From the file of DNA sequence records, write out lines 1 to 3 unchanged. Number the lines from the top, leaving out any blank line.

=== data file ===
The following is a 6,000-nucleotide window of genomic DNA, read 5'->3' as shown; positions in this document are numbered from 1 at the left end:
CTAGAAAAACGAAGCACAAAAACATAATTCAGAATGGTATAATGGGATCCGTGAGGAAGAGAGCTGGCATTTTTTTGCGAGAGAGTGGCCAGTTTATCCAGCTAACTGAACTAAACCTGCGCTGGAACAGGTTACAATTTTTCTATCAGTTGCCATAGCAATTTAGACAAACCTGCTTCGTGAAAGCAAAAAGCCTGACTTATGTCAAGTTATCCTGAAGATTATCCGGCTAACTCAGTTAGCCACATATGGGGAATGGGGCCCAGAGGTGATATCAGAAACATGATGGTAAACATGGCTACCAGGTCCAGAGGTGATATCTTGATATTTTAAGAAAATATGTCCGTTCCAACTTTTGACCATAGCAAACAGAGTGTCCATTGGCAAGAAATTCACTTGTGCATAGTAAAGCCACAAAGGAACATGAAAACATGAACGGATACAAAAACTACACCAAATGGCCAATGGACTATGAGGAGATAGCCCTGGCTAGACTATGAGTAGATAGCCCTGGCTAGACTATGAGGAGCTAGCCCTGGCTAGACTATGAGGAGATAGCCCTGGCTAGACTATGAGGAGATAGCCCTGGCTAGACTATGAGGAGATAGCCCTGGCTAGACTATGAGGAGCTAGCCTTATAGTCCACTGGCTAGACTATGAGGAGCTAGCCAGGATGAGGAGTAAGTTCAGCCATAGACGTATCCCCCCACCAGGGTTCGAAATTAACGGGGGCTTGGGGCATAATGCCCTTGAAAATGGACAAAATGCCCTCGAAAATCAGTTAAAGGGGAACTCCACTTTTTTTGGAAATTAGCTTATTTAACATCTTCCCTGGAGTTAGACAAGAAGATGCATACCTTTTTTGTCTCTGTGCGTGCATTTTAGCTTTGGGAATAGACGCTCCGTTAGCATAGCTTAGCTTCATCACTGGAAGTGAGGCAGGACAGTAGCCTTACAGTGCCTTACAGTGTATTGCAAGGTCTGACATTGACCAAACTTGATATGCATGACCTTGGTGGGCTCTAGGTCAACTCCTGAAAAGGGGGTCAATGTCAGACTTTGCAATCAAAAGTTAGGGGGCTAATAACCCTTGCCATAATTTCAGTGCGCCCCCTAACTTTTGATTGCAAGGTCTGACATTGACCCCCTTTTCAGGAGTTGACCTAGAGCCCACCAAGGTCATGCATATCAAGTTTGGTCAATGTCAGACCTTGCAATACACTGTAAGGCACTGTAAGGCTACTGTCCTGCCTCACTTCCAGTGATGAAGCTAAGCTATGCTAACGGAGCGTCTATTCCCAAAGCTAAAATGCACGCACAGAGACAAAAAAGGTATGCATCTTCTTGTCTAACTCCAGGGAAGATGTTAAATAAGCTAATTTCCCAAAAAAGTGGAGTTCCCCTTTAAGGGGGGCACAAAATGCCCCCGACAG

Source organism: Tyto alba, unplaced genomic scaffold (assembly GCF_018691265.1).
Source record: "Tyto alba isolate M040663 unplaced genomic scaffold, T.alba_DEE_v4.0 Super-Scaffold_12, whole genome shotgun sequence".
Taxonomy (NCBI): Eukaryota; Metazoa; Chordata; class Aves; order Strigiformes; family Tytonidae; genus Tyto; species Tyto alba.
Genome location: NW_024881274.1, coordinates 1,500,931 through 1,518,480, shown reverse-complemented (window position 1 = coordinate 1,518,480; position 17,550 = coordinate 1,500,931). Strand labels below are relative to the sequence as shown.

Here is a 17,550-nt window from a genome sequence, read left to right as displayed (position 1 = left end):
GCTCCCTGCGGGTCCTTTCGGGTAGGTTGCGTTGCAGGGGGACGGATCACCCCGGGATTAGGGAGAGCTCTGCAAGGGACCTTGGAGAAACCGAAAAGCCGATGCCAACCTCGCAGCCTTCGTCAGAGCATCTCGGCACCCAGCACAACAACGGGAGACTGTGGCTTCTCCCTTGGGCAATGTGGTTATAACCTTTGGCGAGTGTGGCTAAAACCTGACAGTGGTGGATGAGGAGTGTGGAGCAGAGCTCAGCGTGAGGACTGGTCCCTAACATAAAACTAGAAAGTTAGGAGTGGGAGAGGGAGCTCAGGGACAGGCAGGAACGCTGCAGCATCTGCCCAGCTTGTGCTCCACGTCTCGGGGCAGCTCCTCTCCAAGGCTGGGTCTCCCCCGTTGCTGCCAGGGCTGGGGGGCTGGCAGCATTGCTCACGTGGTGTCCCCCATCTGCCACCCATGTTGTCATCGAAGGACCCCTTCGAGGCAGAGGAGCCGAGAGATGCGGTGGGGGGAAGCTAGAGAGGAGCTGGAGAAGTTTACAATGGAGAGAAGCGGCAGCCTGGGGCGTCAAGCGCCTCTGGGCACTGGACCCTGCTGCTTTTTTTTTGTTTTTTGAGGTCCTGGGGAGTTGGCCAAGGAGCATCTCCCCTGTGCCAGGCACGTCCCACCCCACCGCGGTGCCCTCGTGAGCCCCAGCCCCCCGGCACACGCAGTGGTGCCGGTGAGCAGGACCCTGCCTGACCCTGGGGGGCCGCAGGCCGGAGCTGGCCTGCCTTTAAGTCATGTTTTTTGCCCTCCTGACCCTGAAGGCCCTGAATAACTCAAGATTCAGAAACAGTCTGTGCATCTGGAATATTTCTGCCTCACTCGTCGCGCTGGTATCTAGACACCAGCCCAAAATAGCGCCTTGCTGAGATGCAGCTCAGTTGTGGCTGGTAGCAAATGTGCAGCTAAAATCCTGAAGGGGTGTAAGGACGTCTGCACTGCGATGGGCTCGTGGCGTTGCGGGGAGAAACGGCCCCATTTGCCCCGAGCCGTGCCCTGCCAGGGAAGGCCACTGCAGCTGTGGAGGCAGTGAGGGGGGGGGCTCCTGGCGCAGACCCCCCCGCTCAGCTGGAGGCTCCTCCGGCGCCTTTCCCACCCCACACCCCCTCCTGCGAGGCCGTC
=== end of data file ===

The following is a 6,000-nucleotide window of genomic DNA, read 5'->3' as shown; positions in this document are numbered from 1 at the left end:
CTAGAAAAACGAAGCACAAAAACATAATTCAGAATGGTATAATGGGATCCGTGAGGAAGAGAGCTGGCATTTTTTTGCGAGAGAGTGGCCAGTTTATCCAGCTAACTGAACTAAACCTGCGCTGGAACAGGTTACAATTTTTCTATCAGTTGCCATAGCAATTTAGACAAACCTGCTTCGTGAAAGCAAAAAGCCTGACTTATGTCAAGTTATCCTGAAGATTATCCGGCTAACTCAGTTAGCCACATATGGGGAATGGGGCCCAGAGGTGATATCAGAAACATGATGGTAAACATGGCTACCAGGTCCAGAGGTGATATCTTGATATTTTAAGAAAATATGTCCGTTCCAACTTTTGACCATAGCAAACAGAGTGTCCATTGGCAAGAAATTCACTTGTGCATAGTAAAGCCACAAAGGAACATGAAAACATGAACGGATACAAAAACTACACCAAATGGCCAATGGACTATGAGGAGATAGCCCTGGCTAGACTATGAGTAGATAGCCCTGGCTAGACTATGAGGAGCTAGCCCTGGCTAGACTATGAGGAGATAGCCCTGGCTAGACTATGAGGAGATAGCCCTGGCTAGACTATGAGGAGATAGCCCTGGCTAGACTATGAGGAGCTAGCCTTATAGTCCACTGGCTAGACTATGAGGAGCTAGCCAGGATGAGGAGTAAGTTCAGCCATAGACGTATCCCCCCACCAGGGTTCGAAATTAACGGGGGCTTGGGGCATAATGCCCTTGAAAATGGACAAAATGCCCTCGAAAATCAGTTAAAGGGGAACTCCACTTTTTTTGGAAATTAGCTTATTTAACATCTTCCCTGGAGTTAGACAAGAAGATGCATACCTTTTTTGTCTCTGTGCGTGCATTTTAGCTTTGGGAATAGACGCTCCGTTAGCATAGCTTAGCTTCATCACTGGAAGTGAGGCAGGACAGTAGCCTTACAGTGCCTTACAGTGTATTGCAAGGTCTGACATTGACCAAACTTGATATGCATGACCTTGGTGGGCTCTAGGTCAACTCCTGAAAAGGGGGTCAATGTCAGACTTTGCAATCAAAAGTTAGGGGGCTAATAACCCTTGCCATAATTTCAGTGCGCCCCCTAACTTTTGATTGCAAGGTCTGACATTGACCCCCTTTTCAGGAGTTGACCTAGAGCCCACCAAGGTCATGCATATCAAGTTTGGTCAATGTCAGACCTTGCAATACACTGTAAGGCACTGTAAGGCTACTGTCCTGCCTCACTTCCAGTGATGAAGCTAAGCTATGCTAACGGAGCGTCTATTCCCAAAGCTAAAATGCACGCACAGAGACAAAAAAGGTATGCATCTTCTTGTCTAACTCCAGGGAAGATGTTAAATAAGCTAATTTCCCAAAAAAGTGGAGTTCCCCTTTAAGGGGGGCACAAAATGCCCCCGACAG

Source organism: Tyto alba, unplaced genomic scaffold (assembly GCF_018691265.1).